Enfield prepares for cattle

Plans to introduce grazing cattle at three Enfield parks as part of ‘rewilding’ efforts, reports James Cracknell

Red poll cattle, seen here at Forty Hall Farm, could soon be roaming around Trent Park, Whitewebbs Park and Forty Hall Estate
Red poll cattle, seen here at Forty Hall Farm, could soon be roaming around Trent Park, Whitewebbs Park and Forty Hall Estate

Grazing cows are set to be introduced at three Enfield parks.

Enfield Council has launched a public consultation on its plans to allow herds of red poll cattle to roam around parts of Trent Park, Whitewebbs Park and Forty Hall Estate.

The plan is in line with the council’s ongoing drive to “rewild” parts of the borough, following the recent planting of 100,000 trees across Enfield Chase, the introduction of beavers at Forty Hall Farm, and the installation of several wetland areas.

Grazing cattle are said to bring multiple benefits for nature, while also reducing the need for heavy machinery to be used to manage grasslands. Conservationists have begun using the animals to recreate some of the natural habitats that would have been common several thousand years ago, when large wild herbivores such as ox and bison roamed the British Isles.

Red poll cattle currently live at Forty Hall Farm, within fenced enclosures, and are looked after by staff from Capel Manor College. But the plan is to allow herds to move to different parks in the borough where they would be able to roam in public areas, albeit with restrictions on their movement.

At a ‘meet the cows’ event at Forty Hall Farm this week, the council’s senior engineer Ian Russell told the Dispatch: “The idea is you can manage the grassland landscape better [with cows] because the grass gets eaten but the wildflowers can come through, helping to attract pollinators.”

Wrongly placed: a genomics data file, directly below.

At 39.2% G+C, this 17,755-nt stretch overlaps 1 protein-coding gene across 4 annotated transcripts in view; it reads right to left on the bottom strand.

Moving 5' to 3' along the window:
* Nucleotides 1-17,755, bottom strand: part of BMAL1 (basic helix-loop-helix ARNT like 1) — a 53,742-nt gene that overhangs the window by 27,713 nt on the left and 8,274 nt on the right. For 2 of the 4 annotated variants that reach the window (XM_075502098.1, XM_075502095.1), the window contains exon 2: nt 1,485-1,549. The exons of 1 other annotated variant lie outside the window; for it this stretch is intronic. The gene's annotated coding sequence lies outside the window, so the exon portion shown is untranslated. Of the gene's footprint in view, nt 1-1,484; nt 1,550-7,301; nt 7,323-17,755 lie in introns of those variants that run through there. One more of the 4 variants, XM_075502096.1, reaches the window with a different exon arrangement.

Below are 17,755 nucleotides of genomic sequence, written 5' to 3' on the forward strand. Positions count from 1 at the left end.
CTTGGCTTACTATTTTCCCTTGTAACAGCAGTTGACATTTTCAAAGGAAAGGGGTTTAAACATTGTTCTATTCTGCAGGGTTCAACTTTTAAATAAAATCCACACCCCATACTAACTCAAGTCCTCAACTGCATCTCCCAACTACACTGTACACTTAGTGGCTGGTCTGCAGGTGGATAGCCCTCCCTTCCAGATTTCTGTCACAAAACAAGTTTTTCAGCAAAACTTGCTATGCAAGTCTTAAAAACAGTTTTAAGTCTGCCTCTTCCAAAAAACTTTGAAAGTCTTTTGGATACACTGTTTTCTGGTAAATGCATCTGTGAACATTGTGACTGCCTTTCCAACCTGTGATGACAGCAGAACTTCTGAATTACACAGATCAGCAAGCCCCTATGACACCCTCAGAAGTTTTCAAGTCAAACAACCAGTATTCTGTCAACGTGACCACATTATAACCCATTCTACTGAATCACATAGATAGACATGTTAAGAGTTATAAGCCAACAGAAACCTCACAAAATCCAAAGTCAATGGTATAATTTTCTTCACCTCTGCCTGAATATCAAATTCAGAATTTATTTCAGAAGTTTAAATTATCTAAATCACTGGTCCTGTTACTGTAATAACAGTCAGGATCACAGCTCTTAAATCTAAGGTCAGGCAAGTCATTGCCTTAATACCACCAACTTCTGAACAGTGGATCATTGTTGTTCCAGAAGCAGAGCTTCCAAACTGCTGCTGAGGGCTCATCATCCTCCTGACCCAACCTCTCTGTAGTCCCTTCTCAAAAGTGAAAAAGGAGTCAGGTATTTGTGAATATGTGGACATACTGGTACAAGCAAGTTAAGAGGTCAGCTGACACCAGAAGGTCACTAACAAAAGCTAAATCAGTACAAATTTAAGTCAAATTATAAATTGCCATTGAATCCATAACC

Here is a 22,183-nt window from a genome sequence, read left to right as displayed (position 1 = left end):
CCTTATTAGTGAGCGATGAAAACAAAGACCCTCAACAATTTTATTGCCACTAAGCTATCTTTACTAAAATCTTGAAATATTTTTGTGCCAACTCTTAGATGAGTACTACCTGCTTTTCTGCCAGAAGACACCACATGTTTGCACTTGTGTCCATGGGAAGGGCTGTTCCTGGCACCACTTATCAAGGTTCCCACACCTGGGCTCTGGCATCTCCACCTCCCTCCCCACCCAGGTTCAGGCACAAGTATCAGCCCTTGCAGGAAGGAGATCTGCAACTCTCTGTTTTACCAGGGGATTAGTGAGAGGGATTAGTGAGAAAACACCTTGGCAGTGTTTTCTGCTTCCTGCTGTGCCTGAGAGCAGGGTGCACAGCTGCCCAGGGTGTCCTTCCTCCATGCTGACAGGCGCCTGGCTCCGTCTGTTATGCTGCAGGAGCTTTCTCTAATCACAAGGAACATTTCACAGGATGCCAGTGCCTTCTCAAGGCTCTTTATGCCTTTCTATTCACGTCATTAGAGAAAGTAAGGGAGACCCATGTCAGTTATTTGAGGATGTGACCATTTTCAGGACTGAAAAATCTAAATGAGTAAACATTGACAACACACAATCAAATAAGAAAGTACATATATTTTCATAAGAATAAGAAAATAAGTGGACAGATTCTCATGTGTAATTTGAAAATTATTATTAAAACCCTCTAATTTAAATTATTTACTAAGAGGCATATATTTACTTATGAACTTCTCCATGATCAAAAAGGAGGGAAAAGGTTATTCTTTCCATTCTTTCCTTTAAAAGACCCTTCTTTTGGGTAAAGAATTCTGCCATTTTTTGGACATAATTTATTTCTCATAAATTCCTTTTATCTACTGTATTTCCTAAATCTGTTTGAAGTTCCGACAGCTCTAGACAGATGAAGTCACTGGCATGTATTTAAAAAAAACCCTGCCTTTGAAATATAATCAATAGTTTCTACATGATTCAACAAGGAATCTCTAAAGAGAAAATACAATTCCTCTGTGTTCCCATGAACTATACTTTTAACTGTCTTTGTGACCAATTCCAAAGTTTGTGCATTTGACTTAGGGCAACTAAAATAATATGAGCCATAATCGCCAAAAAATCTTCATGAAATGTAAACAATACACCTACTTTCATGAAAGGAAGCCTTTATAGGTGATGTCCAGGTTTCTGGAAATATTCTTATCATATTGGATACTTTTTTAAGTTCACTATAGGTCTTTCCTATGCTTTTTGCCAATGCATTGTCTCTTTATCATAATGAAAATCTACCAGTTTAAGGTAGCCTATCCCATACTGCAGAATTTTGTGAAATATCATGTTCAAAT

Thanks to industrial agriculture becoming widespread across Britain’s countryside over the last few hundred years, 97% of wildflower meadows have been lost, drastically reducing the natural grassland habitats which would have sustained significant insect and bird populations.

Red poll cattle – which do not have horns and are said to be “docile” – would not pose any threat as long as park visitors “did not intentionally bother them”.

The areas where the cattle would be released, if the council decided to go ahead with the conservation grazing scheme as currently proposed, are the southern part of Trent Park (28 hectares, 20 cattle), the southern portion of Whitewebbs Park (nine hectares, six cattle), and the area immediately north of the central pond at Forty Hall (15 hectares, ten cattle).

Ian explained that the animals would wear GPS collars so they could be stopped from wandering anywhere they shouldn’t go. “The collar tracks each animal and as they approach the [virtual] ‘fence’ an alarm goes off,” he said. “The staff [from Capel Manor] would get a notification if it does. And they will get checked every day by the grazing manager.”

If any cow ignores an alarm it would receive a small electric shock, similar to that provided by an electric fence, but this would be “very rare”.

Dog walkers are being advised that they should “consider the likely behaviour of their dog” and “act responsibly” by using a lead if necessary.

The cattle grazing seasons usually runs from April to November but the cows could potentially roam around Enfield’s parks all year if there is enough food for them. Otherwise, they will be taken back to Forty Hall Farm to feed on hay.

To take part in the council’s conservation grazing consultation, which continues until Sunday 10th July:
Email [email protected]
Visit letstalk.enfield.gov.uk/enfield-conservation-grazing